We Asked 5 Doctors for the Fastest Way to Stop Snoring
4 min read
Last Modified 16 April 2021 First Added 19 April 2017
We all know there’s nothing more irritating then finally getting into the sheets after a long day only to be kept awake by a partner’s loud snoring. If a spouse, or even you, cannot seem to stop snoring every night, it may cause a rift in the relationship. Not to mention detrimental effects on your sleeping pattern. So, to help you get a good night’s rest, we spoke to 5 doctors to find out some effective ways to stop snoring.
Related: How to Stop Your Partner Snoring
Otolaryngologist Dr. Samuel Becker states: ‘Snoring is often associated with abnormalities of the soft palate or uvula. The soft palate is the tissue that comprises part of the roof of the mouth. The uvula is the ‘punching bag’ that hangs down in the back of your mouth from the soft palate.’
‘An overly long or floppy soft palate or uvula may vibrate irregularly with airflow. This abnormal vibration makes a sound – snoring. Other sources may also contribute to snoring and, for this reason, careful and complete evaluation is imperative in order to direct effective treatment. Nasal sources (deviated septum, inferior turbinate hypertrophy, polyps, chronic and allergic nasal congestion), nasopharyngeal sources (enlarged adenoids and nasopharyngeal growths), oral sources (enlarged tongue base, small jaw, or tonsils), and throat and neck sources (floppy neck soft tissues) may all contribute to snoring and to sleep apnoea. Depending on the cause of your snoring, treatment options may include allergy treatment, Continuous Positive Airway Pressure, an Oral Appliance, or surgery.’
Dr. Joseph Krainin, founder and president of Singular Sleep, LLC, adds: ‘People with sleep-related breathing difficulties may benefit from an adjustable bed to elevate the head of the bed. This alleviates the effect of gravity and may promote better respiratory function during the night.’ If you don’t have an adjustable bed frame, recreate this by layering your pillows.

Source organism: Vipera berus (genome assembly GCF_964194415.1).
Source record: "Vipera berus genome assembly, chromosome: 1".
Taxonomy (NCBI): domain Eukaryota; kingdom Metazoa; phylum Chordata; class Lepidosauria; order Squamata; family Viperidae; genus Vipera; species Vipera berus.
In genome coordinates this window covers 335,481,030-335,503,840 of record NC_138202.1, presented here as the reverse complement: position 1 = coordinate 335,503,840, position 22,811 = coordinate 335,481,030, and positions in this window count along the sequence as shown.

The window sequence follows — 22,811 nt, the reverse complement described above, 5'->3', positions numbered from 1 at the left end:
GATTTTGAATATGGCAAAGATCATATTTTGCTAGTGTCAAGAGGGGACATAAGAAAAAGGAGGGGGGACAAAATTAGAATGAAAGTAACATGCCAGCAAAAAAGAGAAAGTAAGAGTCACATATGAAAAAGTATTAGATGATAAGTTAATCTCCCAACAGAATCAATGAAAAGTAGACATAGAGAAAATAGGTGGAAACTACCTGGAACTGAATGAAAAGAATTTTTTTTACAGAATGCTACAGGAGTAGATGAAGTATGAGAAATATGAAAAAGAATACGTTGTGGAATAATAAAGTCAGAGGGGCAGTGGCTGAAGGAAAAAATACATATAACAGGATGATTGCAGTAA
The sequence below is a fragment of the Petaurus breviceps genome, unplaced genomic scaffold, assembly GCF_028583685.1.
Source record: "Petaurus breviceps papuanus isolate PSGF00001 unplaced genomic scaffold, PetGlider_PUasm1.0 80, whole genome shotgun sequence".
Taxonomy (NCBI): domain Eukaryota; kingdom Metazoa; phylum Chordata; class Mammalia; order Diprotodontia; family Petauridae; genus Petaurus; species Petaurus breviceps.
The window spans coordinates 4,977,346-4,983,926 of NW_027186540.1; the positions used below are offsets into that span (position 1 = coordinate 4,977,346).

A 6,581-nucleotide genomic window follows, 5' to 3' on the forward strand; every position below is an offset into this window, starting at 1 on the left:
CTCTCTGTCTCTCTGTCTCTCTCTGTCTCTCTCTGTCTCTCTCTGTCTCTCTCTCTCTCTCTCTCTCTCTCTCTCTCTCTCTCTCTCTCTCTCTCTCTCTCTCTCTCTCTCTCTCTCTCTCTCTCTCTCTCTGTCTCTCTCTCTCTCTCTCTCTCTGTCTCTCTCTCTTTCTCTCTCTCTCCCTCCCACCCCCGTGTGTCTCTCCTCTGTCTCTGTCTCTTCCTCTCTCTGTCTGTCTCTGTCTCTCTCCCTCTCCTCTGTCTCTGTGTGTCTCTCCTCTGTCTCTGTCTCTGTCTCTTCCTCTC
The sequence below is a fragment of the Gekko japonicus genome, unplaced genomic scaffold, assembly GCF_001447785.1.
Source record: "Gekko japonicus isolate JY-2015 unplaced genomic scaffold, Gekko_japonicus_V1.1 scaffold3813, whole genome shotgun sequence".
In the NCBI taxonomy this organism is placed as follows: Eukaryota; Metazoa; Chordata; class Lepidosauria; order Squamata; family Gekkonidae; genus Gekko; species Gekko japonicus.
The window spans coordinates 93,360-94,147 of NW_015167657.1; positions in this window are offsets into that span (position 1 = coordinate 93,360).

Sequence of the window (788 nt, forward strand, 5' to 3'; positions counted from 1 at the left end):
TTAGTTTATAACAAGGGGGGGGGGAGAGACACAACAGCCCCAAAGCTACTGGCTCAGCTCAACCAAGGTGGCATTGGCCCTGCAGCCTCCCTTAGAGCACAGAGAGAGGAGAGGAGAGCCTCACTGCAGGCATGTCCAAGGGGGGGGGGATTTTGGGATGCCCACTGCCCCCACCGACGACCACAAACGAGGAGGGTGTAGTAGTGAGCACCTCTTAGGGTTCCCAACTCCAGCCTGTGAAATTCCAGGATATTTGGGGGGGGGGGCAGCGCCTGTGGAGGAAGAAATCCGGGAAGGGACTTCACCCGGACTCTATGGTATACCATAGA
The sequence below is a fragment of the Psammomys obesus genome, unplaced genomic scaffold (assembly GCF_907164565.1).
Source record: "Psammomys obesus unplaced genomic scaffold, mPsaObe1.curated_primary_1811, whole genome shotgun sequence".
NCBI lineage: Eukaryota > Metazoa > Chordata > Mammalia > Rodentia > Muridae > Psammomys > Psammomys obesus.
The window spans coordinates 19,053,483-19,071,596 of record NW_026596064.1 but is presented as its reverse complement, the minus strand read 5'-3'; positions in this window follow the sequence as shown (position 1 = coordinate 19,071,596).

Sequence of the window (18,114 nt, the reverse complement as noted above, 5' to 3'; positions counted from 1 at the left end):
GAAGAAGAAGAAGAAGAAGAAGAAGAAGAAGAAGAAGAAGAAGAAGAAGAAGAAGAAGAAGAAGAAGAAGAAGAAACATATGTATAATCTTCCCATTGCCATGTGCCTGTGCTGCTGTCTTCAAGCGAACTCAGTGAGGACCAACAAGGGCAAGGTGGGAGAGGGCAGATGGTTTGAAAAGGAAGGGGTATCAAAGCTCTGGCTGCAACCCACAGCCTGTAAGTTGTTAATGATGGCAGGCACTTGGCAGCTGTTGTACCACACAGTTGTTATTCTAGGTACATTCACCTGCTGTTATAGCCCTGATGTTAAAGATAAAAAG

Sleep doctor Dr Michael Breus, states: “All snoring turns out to be is air turbulence, based on a narrowing of the airway. This can occur in the nose, mouth or in the throat. I always tell my patients to ‘Decongest for Better Rest’, meaning anything you can do to open the nasal passages will help. Personally, I have patients using internal nasal dilators like Mute, or PAP external devices like Theravent. These are often a good start.
Next I ask them to lose about 5% of their body weight, this will help reduce decibel levels significantly. Finally, I ask questions revolving around sleep apnoea, to make sure that they do not need to be screened further.”
Dr Axe says: “If your snoring problem is minor, this just might do the trick. The biggest difficulty may become how to keep you on your side. Using a body pillow could be useful in maintaining the position. Ultimately, this position can prevent the relaxed and untoned muscles in the the throat from blocking the breathing passageways. An old remedy that could be useful is to tape a tennis ball to the back of your pyjamas so you don’t roll onto your back. If you have a bed with a recline control, you can set the bed in an angled head-up position, which may open the nasal airway passages.”
Talking to the Daily Mail, Marianne Davey who co-founded the British Snoring and Sleep Apnoea Association states: “Mouth guards are extremely effective for all kinds of snorers. They help you to sleep with your mouth closed. If your mouth is open, all the air goes straight in and hits the structures that cause the snoring.” A good mouth guard will keep your jaw in place and prevent your teeth moving against each other, consequently keeping your mouth closed and hoping stopping storing.